Dr. Holland said that she hadn't originally decided to enter psychiatry when she enrolled at Baylor College of Medicine as one of three women in a class of 80, because she “was from Texas” (perhaps explaining her own bias against the field in the early 1950s), but during a rotating internship discovered that working with people who were coping with serious illness was fascinating.

Dr. Holland said she was never really interested in practicing traditional psychiatry with patients who were suffering from mental illness, but wanted to focus instead on how otherwise mentally healthy patients reacted to catastrophic illness, or “the psychological care of the medically ill.”

In 1956 she married medical oncologist James F. Holland, MD, currently Distinguished Professor of Neoplastic Diseases at Mount Sinai School of Medicine, and moved from Mass General where she was a resident to Roswell Park Cancer Institute, where he was Chief of Medicine.

“I went from Boston to Buffalo for Jim, who also began the Cancer and Leukemia Group B there with Tom Frei [Emil Frei III, MD],” she said. It was an exciting time in chemotherapy with Jim being part of the team that made the first real difference in acute lymphoblastic leukemia in kids, for which he got the Lasker Award in 1972 with the others [Dr. Frei, Emil J. Freireich, MD, and Donald Pinkel, MD].

These new drugs were coming down the pike, and I'd listen to Jim and his colleagues around the kitchen table, and say, ‘This is exciting, but don't you ask people how they're handling all this with all these side effects?’ And that's how I got interested.

“When Jim was head of the CALGB he had made the group multidisciplinary, and I figured that with his clout as chair, I'd ask him to start a psychiatry committee. And that's how it happened, and it wouldn't have happened if I hadn't been married to him, believe me,” she said.

In those early days, she would intermittently work part time while raising the five children she bore in eight years and a step-daughter, noting that that's what women in the 1950s were expected to do.

In the early 1970s the two Drs. Holland went to the Soviet Union for a year of research in their respective areas.

They then returned to New York City in 1974 when James Holland joined Mount Sinai, and Jimmie Holland was hired as a consultation-liaison psychiatrist at Montefiore where she was told she could do anything she wanted as long as she didn't tell patients they had cancer.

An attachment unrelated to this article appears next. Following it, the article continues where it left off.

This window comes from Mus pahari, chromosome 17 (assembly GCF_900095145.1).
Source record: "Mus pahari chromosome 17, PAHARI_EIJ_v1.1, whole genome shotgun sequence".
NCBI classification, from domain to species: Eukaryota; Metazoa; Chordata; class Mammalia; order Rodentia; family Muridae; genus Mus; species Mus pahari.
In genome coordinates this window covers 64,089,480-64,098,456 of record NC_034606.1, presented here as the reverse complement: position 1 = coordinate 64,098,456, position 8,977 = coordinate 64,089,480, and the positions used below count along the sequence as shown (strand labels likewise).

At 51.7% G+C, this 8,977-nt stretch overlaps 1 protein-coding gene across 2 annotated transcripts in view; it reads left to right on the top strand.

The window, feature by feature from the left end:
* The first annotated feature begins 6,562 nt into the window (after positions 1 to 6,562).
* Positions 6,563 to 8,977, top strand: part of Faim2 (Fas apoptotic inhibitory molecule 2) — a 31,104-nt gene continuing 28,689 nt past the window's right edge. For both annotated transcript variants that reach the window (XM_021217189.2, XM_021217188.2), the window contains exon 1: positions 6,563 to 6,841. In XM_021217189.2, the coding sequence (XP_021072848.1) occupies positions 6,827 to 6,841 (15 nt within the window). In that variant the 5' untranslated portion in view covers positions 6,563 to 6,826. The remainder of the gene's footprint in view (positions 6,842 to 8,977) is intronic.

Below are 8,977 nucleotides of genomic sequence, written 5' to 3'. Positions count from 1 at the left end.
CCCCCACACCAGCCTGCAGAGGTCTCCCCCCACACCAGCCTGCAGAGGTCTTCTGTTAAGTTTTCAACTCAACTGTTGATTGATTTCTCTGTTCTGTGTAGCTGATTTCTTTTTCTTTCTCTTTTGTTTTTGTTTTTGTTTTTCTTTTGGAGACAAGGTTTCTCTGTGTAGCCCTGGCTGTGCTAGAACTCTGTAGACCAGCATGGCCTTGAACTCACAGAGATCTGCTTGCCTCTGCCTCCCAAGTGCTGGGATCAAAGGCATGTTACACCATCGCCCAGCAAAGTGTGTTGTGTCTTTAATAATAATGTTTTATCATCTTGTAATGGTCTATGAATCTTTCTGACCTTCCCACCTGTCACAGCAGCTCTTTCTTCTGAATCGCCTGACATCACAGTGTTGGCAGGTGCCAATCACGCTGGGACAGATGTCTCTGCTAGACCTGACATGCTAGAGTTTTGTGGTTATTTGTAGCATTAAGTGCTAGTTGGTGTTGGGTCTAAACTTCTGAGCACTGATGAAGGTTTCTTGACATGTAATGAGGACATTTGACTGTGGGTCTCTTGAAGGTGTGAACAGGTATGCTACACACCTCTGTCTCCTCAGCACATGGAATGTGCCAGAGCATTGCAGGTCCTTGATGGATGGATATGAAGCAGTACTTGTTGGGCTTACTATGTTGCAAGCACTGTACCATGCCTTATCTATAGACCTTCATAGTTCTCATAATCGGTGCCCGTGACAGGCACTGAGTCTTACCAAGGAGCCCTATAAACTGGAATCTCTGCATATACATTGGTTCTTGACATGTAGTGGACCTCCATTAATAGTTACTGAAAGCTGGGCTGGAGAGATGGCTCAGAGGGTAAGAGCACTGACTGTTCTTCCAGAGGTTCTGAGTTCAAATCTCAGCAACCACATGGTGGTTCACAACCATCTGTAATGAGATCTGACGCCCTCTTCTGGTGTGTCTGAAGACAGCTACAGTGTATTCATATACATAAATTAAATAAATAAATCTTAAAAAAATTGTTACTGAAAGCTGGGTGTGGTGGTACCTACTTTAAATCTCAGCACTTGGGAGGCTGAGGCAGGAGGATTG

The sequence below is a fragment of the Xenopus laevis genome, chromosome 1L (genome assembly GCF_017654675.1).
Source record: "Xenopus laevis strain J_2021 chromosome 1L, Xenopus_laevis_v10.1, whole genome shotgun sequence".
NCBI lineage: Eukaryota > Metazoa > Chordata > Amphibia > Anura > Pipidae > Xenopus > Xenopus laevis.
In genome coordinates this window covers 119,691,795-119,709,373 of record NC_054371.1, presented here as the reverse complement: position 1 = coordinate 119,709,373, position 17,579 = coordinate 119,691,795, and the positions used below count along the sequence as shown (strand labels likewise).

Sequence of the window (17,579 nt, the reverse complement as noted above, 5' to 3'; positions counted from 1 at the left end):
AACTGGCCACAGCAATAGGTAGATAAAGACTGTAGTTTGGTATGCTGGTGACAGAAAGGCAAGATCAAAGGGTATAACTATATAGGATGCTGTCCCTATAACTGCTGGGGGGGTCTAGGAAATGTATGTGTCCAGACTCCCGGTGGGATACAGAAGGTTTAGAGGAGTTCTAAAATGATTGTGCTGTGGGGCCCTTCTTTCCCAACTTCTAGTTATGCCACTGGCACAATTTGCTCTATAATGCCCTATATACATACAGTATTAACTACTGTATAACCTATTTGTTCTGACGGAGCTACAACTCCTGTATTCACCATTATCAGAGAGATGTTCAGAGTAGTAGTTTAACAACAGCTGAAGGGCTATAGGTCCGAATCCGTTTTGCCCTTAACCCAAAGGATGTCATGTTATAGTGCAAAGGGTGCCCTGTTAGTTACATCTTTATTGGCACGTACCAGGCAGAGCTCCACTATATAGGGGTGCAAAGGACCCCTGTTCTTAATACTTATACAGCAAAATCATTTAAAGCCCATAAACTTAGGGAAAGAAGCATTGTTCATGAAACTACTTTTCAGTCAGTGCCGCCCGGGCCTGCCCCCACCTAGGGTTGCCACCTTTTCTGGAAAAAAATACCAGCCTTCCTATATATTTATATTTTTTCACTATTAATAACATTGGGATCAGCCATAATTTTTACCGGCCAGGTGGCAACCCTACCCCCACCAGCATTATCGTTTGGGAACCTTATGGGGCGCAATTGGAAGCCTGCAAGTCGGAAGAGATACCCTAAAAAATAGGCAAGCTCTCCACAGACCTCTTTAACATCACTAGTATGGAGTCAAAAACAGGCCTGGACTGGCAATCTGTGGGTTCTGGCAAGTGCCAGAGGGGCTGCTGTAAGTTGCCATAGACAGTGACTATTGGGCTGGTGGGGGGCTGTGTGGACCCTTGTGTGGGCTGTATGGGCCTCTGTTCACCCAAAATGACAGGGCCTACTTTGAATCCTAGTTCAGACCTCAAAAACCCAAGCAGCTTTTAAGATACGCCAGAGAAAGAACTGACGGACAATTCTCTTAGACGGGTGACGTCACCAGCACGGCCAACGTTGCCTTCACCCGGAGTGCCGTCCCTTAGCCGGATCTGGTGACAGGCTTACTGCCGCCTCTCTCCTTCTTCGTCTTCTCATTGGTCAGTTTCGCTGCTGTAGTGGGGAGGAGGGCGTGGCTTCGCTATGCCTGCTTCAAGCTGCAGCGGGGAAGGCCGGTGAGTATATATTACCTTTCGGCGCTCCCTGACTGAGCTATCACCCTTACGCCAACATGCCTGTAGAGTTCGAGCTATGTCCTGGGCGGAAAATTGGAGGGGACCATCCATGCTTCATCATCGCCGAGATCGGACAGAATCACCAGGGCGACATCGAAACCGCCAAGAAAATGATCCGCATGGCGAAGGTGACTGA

Dr. Holland said that when she was in medical school it was considered unethical to tell patients they had cancer because then they'd give up all hope.

She related a story that took place in 1950. An American Cancer Society volunteer and her friend both had breast cancer and thought it might be nice to get together with other breast cancer patients to discuss the experience.

When they tried to place an ad in the New York Times, they were told by the “society editor” that the paper could not publish the words “cancer” or “breast,” and recommended that they say instead that they were having a meeting about diseases of the chest wall.

The stigma associated with the “dread disease” cancer had always been quite powerful until it began to lose a little strength during what Dr. Holland considers the watershed year 1975, when public figures like Betty Ford and Happy Rockefeller announced they had breast cancer.

She also considers NBC Correspondent Betty Rollin's 1976 book dealing with her breast cancer, First, You Cry, as another milestone.

That was when people finally began to hear their diagnoses, and cancer started its slow creep out of the closet.

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Introduction of Concept of Informed Consent

It was also a time of general societal upheaval, with certain unsettling events like Vietnam and Watergate confronting the American public and leading to various powerful social movements pushing for more rights for women, consumers, and patients, including the introduction of the concept of informed consent.

She credits the ACS for increasing awareness about the disease when the Society publicized the seven warning signs of cancer (a change in bowel or bladder habits; a sore that does not heal; unusual bleeding or discharge; a lump in the breast or other parts of the body; chronic indigestion or difficulty in swallowing; obvious changes in a wart or mole; persistent coughing or hoarseness).

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3 Components of Coping

When Dr. Holland discusses the psyche of cancer, she talks about three components related to how an individual will cope with the disease: (1) the diagnosis, which patients aren't given any choice about regarding its stage and severity; (2) patients' personalities; and (3) society's view of the illness.